It’s an embarrassing thing to touch someone else’s coffee cup. What’s the etiquette? I’ve seen people ask for a new cup of coffee, perhaps thinking of all the germy diseases that transferred from that two-second touch. I’ve seen people walk away without a second thought. Do you, the toucher, ask the touched if they want you to buy them a new cup of coffee? Touching a for-here mug, however, is that whole salad bar sneeze guard thing, except that there’s no sneeze guard at a coffee shop. Fortunately, I don’t need to worry about etiquette. Not today.

“I’m not a hazelnut person,” I say, stirring a Splenda packet in my mug. “What kind of coffee did you get?”

“Just the regular, the Pike,” he says. “I’m just a coffee guy. What about you?”

“I got a Veranda.”  He stares at me. This conversation has just turned awkward.

“It’s the blonde roast,” I explain. That’s how the Starbucks baristas refer to it. There’s dark, medium and light roast. Blonde is the lightest; Pike Place is the standard medium roast; and there’s a rotating variety of dark roast. Knowing to say “blonde roast” means you’re hip with the proper terms and slang to fit in. You know how to order a drink. You’re a regular. I’m a regular, but I still refer to the coffee by the BEAN/BLEND itself, mostly because the dark roast rotates. The average blue collar drinker uses the roast terms. Will this guy understand me?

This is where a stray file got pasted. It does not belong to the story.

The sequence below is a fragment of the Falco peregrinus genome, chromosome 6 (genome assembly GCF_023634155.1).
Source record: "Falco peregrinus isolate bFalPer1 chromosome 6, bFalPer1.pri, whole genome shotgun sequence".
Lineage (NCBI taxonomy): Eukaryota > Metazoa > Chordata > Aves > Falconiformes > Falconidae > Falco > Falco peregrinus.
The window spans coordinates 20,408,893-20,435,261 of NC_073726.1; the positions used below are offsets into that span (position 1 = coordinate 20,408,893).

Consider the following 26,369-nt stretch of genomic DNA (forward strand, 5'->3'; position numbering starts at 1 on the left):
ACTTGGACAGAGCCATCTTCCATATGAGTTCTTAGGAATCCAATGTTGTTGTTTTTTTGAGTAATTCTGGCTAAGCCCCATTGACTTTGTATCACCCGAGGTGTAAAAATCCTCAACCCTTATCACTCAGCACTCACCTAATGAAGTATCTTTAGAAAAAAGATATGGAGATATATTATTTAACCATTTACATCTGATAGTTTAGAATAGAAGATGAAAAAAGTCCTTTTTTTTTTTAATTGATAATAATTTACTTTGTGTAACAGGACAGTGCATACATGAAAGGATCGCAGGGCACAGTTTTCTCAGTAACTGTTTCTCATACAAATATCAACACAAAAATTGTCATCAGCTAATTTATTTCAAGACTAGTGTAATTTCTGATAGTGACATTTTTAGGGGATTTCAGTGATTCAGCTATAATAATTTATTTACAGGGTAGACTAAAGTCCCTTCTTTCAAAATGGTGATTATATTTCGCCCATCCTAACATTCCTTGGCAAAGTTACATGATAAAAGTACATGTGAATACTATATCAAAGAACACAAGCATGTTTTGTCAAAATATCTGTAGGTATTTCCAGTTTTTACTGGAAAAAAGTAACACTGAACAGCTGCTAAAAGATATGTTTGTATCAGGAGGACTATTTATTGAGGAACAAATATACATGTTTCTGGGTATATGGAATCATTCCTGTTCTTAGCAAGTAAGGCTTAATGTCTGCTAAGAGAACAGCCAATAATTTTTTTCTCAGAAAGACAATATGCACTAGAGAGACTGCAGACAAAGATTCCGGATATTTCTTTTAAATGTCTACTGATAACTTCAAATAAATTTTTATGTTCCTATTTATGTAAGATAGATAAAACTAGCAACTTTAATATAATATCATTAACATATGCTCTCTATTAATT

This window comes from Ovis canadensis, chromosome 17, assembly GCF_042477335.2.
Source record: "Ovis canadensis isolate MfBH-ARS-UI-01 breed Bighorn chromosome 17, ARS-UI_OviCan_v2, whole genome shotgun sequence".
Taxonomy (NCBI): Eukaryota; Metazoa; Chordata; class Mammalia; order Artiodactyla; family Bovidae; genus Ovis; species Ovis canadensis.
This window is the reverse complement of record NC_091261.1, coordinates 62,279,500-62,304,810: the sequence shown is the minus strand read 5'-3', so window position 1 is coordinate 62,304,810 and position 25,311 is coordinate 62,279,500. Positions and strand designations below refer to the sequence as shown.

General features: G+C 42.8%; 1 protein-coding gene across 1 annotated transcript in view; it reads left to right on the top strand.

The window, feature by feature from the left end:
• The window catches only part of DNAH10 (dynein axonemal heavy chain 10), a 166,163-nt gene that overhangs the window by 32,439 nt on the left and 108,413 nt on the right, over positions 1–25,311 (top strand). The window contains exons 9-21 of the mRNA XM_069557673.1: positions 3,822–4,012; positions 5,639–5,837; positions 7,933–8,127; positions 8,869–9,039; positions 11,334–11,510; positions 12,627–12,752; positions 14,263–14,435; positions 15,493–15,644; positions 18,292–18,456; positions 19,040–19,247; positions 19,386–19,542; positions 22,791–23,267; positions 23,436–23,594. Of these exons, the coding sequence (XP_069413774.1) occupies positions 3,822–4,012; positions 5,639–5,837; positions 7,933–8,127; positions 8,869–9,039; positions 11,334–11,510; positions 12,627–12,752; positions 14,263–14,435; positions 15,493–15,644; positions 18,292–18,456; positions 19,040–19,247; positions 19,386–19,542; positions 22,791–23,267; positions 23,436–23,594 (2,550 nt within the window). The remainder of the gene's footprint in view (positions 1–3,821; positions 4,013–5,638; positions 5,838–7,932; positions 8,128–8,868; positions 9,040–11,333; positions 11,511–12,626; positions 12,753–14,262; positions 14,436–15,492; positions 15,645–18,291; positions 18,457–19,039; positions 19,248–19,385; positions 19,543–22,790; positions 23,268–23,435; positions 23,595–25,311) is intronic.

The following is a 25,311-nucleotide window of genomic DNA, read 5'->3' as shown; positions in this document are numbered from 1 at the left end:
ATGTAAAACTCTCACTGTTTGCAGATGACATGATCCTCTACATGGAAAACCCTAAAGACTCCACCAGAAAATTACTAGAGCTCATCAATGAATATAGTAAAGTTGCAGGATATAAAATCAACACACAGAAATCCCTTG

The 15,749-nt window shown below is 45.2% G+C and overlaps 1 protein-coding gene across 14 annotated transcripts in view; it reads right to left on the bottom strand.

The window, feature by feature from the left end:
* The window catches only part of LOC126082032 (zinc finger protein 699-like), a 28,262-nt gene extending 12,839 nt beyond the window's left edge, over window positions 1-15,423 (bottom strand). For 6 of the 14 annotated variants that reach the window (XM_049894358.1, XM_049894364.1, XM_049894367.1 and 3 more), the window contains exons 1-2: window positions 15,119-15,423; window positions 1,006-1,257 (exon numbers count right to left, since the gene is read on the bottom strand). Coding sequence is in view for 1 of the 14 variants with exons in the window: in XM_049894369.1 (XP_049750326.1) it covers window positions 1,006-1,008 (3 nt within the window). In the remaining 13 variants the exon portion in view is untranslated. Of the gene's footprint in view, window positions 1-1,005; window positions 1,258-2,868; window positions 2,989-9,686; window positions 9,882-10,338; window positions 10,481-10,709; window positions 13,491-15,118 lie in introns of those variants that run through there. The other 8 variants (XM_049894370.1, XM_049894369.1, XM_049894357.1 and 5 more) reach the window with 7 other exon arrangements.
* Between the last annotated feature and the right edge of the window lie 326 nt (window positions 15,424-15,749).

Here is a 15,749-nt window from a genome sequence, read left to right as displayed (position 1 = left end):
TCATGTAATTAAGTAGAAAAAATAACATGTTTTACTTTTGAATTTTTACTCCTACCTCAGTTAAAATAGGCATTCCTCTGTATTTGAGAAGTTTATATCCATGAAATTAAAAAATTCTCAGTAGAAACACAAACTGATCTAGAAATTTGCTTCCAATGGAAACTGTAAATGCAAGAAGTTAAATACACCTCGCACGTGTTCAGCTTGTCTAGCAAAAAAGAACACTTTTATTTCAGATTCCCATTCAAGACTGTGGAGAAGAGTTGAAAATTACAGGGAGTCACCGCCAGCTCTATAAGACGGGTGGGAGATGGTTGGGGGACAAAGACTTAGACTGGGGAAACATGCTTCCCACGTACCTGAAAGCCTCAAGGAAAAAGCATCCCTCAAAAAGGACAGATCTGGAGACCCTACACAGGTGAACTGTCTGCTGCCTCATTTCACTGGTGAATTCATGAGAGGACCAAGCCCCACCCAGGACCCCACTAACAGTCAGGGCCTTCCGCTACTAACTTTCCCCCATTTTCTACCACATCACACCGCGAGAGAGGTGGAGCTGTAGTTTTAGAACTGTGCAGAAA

“I’ve never had that,” he says as he pours excess, filled-to-the brim coffee into the trash bag.

Ew. This is why, I get a grande cup. Would you pour hot liquid into your trash bag at home?

“It’s the light roast,” I say, reaching for another Splenda. “It’s smooth…”

“Oh, yeah, yeah,” he interrupts me.

I’m a bit put out. He wanted to experience something new with his hazelnut. I want to share with him something I like that could turn into a new experience for him.

“They used to offer a vanilla blonde,” I continue, thinking of our shared reference of flavored syrup. I pause, he’s staring at me. I can’t tell if its stop or go, so I continue, “But the vanilla took away from the taste.”

He looks down at his coffee, stirring. I look over his shoulders at the signage board. It’s a place for my eyes to rest on before stirring more milk into my coffee.

“I got a friend who’s a coffee specialty guy. He comes for the special coffee,” the guy says.

Special coffee? What’s that? I’d like to try it if there’s something unique. “Does he come here to this store?” I ask.

“Yeah.”

“Oh, he must get the Reserve coffee,” I say, pointing to the signage board I was just staring at. Good move there. This store is a Clover location, which is one that has a special coffee machine. A Clover coffee was the first cup of coffee I had today, but you can only get a free refill with one of the regular coffees.

“Yeah, that’s it,” he says, his voice energetic, finally. He had sounded impatient, like I was keeping him from leaving or something, but now, he continues the conversation. “I call him a coffee connoisseur.”

If your speech could roll its eyes, this would be it. He wipes up his trash–poured coffee–he spilled. “Me, I’m a coffee guy.”